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See ff. 34-35 for more of Alelí's idiosyncrasies. (N. del A.)



The manuscript of Un faccioso más y algunos frailes menos is not extant. (N. del A.)



The Tormento manuscript, ms. 21298, is housed in the Biblioteca Nacional in Madrid. For the most part, Galdós's handwriting is legible, but one must become accustomed to his abbreviations (especially of que) and to his habit of combining words. I have selected the 1906 edition (Perlado, Páez, y Compañía) of Tormento, primarily because it contains far fewer errors than the Aguilar editions. (N. del A.)



In this paper I am primarily interested in those segments of the manuscript that fill in certain gaps in the published text. Scholars of Tormento should know, however, that there are other differences between the manuscript version and the published text. Galdós apparently had trouble, for example, remembering the names of certain characters, for throughout much of the manuscript the novelist varyingly refers to Pedro Polo's colleague as Padre Nones, Padre Pastor, and Padre Gracián. There are likewise several curious plot twists such as the one involving the maid, Celedonia. In the printed text, this inept housekeeper survives a serious illness, but at one point in the manuscript she dies (f. 519), while at another she goes off to the Philippines with a sister who is shortly to be married (f. 318). A more absurd plot development is the attempt by the aging but eager Doña Cándida to make Agustín Caballero her next husband (f. 198). On the back of f. 2, there is a letter from Sánchez Calvo, the man to whom Galdós presented the original manuscript of Tormento, and who describes the condition of the manuscript and then mentions that the «maestro» wrote the dedication «en el momento de honrarme con su [illegible] donativo». The sisters' bedroom features a statue of Espartero mounted on horseback and a picture: El Suplicio de María Entrando en la Torre de Londres (f. 169). Galdós describes the area outside Pedro Polo's home in striking detail (f. 237). The background details of Francisco Bringas differ somewhat from those in the published text. He has never travelled outside of Madrid, he eats «garbanzos» every day, and he is a connoisseur of the drinking waters of Madrid (f. 25). Rosalía refuses to eat in the Fonda Española because that is where the liberals and revolutionaries «celebraban los convitazos» (f. 41). The relationship between Felipe Centeno and Agustín Caballero also differs from that in the published text. Caballero, weak in both geography and spelling, has to ask Centeno about the Danube river and the word «idiosyncrasy» (f. 201). At one point, Caballero even comes to an ironic conclusion: «Felipe, tú sabes más que yo» (f. 201). During Caballero's visit to Marcelina Polo, the priest's sister tears up the incriminating letters and throws the pieces over the balcony and consequently Caballero does not see the handwriting (f. 531). One reason why Ido del Sagrario desperately needs a job is that his wife has overspent the domestic budget: «Por concluir, mi mujer ha querido echar lujo, ha comprado muebles para la casa, abundante ropa» (f. 36 l). There is considerable confusion about what historical events Padre Nones has witnessed (f. 308, f. 269). In another plot twist, Caballero removes the best furniture from his new home, much to Rosalía's chagrin, and sets up house for his «querida», Amparo (f. 537). (N. del A.)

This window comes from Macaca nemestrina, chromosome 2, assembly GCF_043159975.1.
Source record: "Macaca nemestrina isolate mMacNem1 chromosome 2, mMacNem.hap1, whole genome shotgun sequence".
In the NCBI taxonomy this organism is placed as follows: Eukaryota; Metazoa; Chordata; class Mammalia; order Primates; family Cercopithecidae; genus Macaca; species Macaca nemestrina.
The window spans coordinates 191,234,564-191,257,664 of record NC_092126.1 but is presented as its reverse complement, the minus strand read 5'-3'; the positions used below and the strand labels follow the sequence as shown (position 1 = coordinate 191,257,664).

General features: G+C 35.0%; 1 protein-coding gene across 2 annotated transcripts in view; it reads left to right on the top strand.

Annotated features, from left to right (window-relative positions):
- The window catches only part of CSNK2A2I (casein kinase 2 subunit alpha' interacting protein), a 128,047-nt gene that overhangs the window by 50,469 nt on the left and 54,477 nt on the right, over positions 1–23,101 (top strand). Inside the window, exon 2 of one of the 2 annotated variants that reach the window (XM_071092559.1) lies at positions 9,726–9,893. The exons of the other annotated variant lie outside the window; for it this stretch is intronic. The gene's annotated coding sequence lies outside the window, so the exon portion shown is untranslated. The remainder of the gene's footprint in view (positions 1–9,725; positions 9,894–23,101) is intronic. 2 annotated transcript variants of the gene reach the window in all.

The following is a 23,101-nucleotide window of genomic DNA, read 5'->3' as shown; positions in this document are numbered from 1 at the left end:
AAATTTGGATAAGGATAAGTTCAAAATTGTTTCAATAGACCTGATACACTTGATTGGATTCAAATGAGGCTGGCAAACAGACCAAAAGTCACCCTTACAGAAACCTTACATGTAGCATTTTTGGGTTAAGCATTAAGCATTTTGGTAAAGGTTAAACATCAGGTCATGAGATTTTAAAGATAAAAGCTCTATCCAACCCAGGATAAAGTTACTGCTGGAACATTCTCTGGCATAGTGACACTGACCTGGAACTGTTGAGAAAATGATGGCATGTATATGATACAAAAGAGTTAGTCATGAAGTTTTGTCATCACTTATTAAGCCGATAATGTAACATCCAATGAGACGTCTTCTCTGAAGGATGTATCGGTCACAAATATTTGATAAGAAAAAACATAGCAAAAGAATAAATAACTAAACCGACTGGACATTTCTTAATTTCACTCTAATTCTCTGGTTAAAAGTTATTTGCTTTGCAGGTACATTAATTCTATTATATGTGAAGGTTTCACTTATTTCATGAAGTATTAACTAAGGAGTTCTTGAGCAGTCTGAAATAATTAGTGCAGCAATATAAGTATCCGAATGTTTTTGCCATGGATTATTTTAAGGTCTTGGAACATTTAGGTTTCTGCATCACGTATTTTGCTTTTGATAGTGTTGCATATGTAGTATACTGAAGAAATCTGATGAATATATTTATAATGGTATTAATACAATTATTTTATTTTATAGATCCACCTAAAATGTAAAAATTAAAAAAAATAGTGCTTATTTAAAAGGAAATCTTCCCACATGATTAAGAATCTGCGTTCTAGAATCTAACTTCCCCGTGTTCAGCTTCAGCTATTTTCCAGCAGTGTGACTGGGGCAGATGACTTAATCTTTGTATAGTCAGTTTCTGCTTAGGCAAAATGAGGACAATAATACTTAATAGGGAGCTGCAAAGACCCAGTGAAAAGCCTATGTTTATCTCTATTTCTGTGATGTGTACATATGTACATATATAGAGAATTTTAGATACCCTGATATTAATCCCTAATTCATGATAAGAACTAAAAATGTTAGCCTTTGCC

Lou Charnon-Deutsch writes: «Here again, the objects of the house are personified to give a grotesque air to the dwelling. Accordingly the reader is invited to associate the dilapidared kitchen and the entire apartment with the dubious moral character of Refugio who is the focus of attention» (39). (N. del A.)



The spelling, accentuation, and punctuation of the original manuscript have been retained. It should be noted that Galdós was not overly concerned with punctuation or accents. He frequently ended sentences with an arbitrary number of dots and often did not use accents, question marks, or exclamation points. (N. del A.)



Tormento, of course, was published in 1884. For more on this negative episode in the Cánovas administration, see Schnepf («Significance»). (N. del A.)



Compare this reaction to her response in the published text: «No sorprendió á Rosalía hallar á su primo en la casa tan á deshora. Había ido á ver cómo seguía el pequeñuelo» (72). (N. del A.)



I am referring here to the illicit affair between Pedro Polo and Amparo Sánchez Emperador that actually begins in Galdós's earlier novel, El Doctor Centeno. Textual evidence shows that their liaison begins on September 19, 1863. Tormento begins four years later in the fall of 1867. We should not forget that 1867 also marks both the arrival of Agustín Caballero in Madrid and the decline of Polo's fortunes. (N. del A.)



The fact that Galdós takes pains to elicit reader sympathy for Polo in the original manuscripts of both El doctor Centeno and Tormento is another indication that this contention by Gullón may be correct. See Schnepf («Galdós's El doctor Centeno Manuscript»). (N. del A.)